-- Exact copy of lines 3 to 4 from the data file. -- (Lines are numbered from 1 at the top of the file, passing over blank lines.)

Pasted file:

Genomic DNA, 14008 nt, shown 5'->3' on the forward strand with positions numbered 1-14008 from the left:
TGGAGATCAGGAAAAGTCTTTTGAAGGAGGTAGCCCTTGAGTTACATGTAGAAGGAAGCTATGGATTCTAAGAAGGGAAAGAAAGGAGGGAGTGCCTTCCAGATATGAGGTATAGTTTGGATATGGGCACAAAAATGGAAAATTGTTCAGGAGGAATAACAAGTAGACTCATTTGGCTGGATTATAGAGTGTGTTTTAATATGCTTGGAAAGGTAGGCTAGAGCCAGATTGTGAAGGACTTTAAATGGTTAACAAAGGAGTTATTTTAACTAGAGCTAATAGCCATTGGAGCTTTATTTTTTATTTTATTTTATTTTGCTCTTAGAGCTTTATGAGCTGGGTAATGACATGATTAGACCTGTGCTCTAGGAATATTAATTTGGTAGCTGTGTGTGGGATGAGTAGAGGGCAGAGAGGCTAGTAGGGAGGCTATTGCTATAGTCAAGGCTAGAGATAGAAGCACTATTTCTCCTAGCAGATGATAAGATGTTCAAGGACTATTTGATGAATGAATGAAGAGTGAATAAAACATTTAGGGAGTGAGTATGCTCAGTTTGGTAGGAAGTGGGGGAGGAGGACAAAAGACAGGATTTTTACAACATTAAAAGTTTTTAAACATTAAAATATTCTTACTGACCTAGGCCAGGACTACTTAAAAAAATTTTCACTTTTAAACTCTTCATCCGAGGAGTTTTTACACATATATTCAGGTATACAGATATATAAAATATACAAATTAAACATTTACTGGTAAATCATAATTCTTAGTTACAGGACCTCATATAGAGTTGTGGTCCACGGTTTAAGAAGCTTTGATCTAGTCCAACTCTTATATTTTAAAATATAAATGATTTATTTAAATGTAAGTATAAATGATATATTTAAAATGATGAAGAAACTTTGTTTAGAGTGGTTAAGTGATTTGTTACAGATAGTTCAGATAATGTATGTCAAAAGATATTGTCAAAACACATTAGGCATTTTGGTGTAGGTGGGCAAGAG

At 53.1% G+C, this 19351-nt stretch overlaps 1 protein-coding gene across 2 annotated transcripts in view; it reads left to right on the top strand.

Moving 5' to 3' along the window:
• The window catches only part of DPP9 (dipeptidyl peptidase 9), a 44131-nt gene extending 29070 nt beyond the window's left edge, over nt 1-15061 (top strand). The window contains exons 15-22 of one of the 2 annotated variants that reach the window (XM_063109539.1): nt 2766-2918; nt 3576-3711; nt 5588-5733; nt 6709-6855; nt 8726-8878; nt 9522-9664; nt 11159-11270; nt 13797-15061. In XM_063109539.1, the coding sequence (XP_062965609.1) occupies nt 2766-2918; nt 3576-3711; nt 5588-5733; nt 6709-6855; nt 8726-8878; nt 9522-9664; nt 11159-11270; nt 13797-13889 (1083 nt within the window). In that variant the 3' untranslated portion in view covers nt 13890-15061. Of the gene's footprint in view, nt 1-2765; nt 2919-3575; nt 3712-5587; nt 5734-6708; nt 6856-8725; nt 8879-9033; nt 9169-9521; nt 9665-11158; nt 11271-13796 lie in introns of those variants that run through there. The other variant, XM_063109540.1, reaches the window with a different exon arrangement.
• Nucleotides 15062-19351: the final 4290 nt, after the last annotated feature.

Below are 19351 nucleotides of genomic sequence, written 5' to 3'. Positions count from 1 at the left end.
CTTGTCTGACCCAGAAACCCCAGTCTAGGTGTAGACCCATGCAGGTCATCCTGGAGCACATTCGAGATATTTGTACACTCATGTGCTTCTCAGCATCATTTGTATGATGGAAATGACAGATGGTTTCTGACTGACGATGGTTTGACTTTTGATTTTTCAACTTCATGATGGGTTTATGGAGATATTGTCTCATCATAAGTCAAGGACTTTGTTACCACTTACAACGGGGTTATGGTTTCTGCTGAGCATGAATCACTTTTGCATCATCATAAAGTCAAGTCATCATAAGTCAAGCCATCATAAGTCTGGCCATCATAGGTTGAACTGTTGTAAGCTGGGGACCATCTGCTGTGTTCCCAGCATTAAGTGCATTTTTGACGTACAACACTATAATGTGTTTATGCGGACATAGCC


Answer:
At 53.1% G+C, this 19351-nt stretch overlaps 1 protein-coding gene across 2 annotated transcripts in view; it reads left to right on the top strand.

Moving 5' to 3' along the window: